At least he’s bothered by something.
Q. You've had issues in the passing game before. It's not unusual. But the rush defense is something that probably bothers you more I would assume.
Now this ... this is interesting. Can someone look up to see if this is true? As someone who has lived through Bountygate, I really don’t like seeing things of this nature.
Q. Michigan has knocked like eight or nine quarterbacks out of games this year. Do you have to get more protection --KIRK FERENTZ: That I didn't know, okay, so thanks for sharing that with me. No, I mean, they're very aggressive up front. They play a lot of guys. Their starters are really good, and the guys they're rolling in are good, and they're very aggressive defensively. You know, it just gets down to, hey, you want to get the ball out quickly in certain circumstances, certainly you want to be as smart as you can, but we also have to play good one-on-one football out there and contest these guys.
And that’s it for the Q&A portion of Kirk Speaks. Now we bring you the history lesson, where Ferentz brought up Iowa’s shitshow of a game in 2004, where the #16 ranked Hawkeyes lost to an unranked Arizona State team that would go on to play in the Sun Bowl, 44-7.
Kirk brought up that game six different times during his presser. Five of those times were during questions, and the other was unprompted in his opening statement. Here’s all those instances, taken only slightly out of context! (Emphasis ours.)
Starting Sunday, it's like we've been doing for a long time. You fall back on your basics, your fundamentals, and then whether it was losing 19 games in our first two seasons here, basically just playing really ineptly down at Arizona State in '04 or a couple years ago up at Minnesota. You come in on Sunday, you learn from the experience, you learn from the game tape, and then you move on and you get on to the next work.
When I look at our team and look at the way they operate, all you can do as a coach is ask them to do their best, and I think our guys are doing that. You know, the other night was very similar to Arizona State, only Arizona State was I think the most inept performance I've been around in 17 years.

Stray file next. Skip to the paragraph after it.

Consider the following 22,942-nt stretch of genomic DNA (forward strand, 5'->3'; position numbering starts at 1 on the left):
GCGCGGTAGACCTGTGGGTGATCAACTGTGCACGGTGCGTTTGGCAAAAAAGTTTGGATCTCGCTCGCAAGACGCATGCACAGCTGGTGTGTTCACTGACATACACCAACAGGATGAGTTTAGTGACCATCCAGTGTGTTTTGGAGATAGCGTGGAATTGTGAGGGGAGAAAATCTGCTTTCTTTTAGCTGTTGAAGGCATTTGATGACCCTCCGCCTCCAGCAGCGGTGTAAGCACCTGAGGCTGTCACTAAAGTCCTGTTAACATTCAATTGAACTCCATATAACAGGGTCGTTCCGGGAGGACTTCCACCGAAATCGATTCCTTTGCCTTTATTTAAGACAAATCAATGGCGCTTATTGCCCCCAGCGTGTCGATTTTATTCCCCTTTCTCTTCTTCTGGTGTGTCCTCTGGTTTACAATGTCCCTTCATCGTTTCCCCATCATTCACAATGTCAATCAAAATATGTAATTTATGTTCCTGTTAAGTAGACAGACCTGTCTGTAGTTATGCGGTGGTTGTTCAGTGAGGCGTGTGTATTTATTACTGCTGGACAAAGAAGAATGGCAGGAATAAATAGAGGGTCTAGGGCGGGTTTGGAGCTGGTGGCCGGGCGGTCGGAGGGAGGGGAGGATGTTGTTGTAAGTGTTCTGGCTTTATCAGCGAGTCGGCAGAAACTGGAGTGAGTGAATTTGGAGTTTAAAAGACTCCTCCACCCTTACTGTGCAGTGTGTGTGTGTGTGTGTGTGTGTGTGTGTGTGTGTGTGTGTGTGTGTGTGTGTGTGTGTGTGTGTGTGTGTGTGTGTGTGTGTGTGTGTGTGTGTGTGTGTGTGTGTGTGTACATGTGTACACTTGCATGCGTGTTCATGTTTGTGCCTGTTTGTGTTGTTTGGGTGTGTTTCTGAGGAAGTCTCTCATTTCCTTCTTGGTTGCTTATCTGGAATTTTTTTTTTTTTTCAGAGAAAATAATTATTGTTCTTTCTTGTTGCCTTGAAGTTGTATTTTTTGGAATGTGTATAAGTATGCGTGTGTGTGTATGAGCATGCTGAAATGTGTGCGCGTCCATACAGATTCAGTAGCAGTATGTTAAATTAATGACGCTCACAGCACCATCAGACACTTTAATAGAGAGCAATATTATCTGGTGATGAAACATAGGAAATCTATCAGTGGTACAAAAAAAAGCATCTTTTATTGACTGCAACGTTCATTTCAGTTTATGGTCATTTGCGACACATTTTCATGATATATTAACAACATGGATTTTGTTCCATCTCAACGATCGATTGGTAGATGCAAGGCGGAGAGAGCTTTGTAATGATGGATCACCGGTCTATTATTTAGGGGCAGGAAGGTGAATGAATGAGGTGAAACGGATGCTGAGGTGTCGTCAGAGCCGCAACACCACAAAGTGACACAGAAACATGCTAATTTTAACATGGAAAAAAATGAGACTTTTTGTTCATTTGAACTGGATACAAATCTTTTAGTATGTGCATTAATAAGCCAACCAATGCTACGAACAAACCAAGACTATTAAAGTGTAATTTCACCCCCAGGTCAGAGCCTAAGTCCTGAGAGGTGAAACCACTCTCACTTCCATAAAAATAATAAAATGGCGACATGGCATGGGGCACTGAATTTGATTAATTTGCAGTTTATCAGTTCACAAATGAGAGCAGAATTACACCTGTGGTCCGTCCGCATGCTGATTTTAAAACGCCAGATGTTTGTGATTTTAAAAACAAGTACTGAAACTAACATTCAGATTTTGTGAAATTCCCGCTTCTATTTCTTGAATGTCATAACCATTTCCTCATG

This one is mentioned above:
I'm not offering any commentary. One thing I always try to be very careful of and really encourage our players to be careful of is speaking for other people. I think that's a really dangerous thing. I didn't read that quote, but I'm guessing if you were at Arizona State after the game in '04, maybe you were, probably a few of their players probably said the same thing. That was the worst beating I think I've been involved with, yet I think you look at the 2004 football team, first word that would come to mind for me would be heart. That was what that team was all about.
Sure, go back to ‘04. Aside from the Debacle in the Desert, that was a pretty good year for Iowa football.
KIRK FERENTZ: I'll go back to '04. If you've seen a worse offensive performance than Arizona State in '04, and not that we were juggernaut team that year, and we weren't. Offensively we were not a juggernaut team, but we did what we had to do to win.
And, it turns out that Iowa didn’t even watch the film from that ASU game, because clearly there was nothing to glean from that performance. Ferentz did confirm that they broke out the Penn State film from last week though.
To go through the film is not easy, especially when you go through it, and I'll go back to Arizona State. I'm not even sure if we looked at that one. But there were a lot of teachable moments in this film, so it was important we did it. We didn't belabor it by any stretch. I think that was important at this point, but we went through some teachable situations and then just tried to move on.
Carry on with your day.